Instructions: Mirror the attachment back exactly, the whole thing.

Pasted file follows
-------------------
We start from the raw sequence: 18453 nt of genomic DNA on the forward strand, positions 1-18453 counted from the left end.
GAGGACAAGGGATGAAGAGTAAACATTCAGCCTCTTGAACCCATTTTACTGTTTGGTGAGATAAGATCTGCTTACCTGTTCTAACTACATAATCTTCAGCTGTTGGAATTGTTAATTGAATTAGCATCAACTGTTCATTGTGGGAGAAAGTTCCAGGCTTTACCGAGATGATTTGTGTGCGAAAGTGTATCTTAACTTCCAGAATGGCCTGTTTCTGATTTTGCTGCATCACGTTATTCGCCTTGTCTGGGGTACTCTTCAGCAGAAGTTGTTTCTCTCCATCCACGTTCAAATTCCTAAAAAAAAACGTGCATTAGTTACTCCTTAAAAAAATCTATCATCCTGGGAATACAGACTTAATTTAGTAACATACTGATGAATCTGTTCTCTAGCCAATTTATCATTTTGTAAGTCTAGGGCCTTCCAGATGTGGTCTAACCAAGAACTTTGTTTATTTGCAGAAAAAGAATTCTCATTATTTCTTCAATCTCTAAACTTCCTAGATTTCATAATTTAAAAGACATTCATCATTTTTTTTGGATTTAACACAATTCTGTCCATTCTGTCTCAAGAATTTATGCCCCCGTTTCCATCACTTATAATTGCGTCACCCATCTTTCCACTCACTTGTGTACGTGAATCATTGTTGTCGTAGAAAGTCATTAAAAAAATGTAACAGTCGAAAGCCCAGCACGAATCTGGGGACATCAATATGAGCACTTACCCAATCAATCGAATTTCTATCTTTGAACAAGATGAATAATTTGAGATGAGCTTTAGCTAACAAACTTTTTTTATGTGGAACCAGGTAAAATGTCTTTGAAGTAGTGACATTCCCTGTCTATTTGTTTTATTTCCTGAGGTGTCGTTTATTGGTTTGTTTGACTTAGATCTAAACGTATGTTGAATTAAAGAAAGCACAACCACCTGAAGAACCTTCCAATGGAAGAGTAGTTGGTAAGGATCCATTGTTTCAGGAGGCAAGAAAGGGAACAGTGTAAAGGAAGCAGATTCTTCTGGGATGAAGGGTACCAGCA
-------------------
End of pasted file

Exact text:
We start from the raw sequence: 18453 nt of genomic DNA on the forward strand, positions 1-18453 counted from the left end.
GAGGACAAGGGATGAAGAGTAAACATTCAGCCTCTTGAACCCATTTTACTGTTTGGTGAGATAAGATCTGCTTACCTGTTCTAACTACATAATCTTCAGCTGTTGGAATTGTTAATTGAATTAGCATCAACTGTTCATTGTGGGAGAAAGTTCCAGGCTTTACCGAGATGATTTGTGTGCGAAAGTGTATCTTAACTTCCAGAATGGCCTGTTTCTGATTTTGCTGCATCACGTTATTCGCCTTGTCTGGGGTACTCTTCAGCAGAAGTTGTTTCTCTCCATCCACGTTCAAATTCCTAAAAAAAAACGTGCATTAGTTACTCCTTAAAAAAATCTATCATCCTGGGAATACAGACTTAATTTAGTAACATACTGATGAATCTGTTCTCTAGCCAATTTATCATTTTGTAAGTCTAGGGCCTTCCAGATGTGGTCTAACCAAGAACTTTGTTTATTTGCAGAAAAAGAATTCTCATTATTTCTTCAATCTCTAAACTTCCTAGATTTCATAATTTAAAAGACATTCATCATTTTTTTTGGATTTAACACAATTCTGTCCATTCTGTCTCAAGAATTTATGCCCCCGTTTCCATCACTTATAATTGCGTCACCCATCTTTCCACTCACTTGTGTACGTGAATCATTGTTGTCGTAGAAAGTCATTAAAAAAATGTAACAGTCGAAAGCCCAGCACGAATCTGGGGACATCAATATGAGCACTTACCCAATCAATCGAATTTCTATCTTTGAACAAGATGAATAATTTGAGATGAGCTTTAGCTAACAAACTTTTTTTATGTGGAACCAGGTAAAATGTCTTTGAAGTAGTGACATTCCCTGTCTATTTGTTTTATTTCCTGAGGTGTCGTTTATTGGTTTGTTTGACTTAGATCTAAACGTATGTTGAATTAAAGAAAGCACAACCACCTGAAGAACCTTCCAATGGAAGAGTAGTTGGTAAGGATCCATTGTTTCAGGAGGCAAGAAAGGGAACAGTGTAAAGGAAGCAGATTCTTCTGGGATGAAGGGTACCAGCA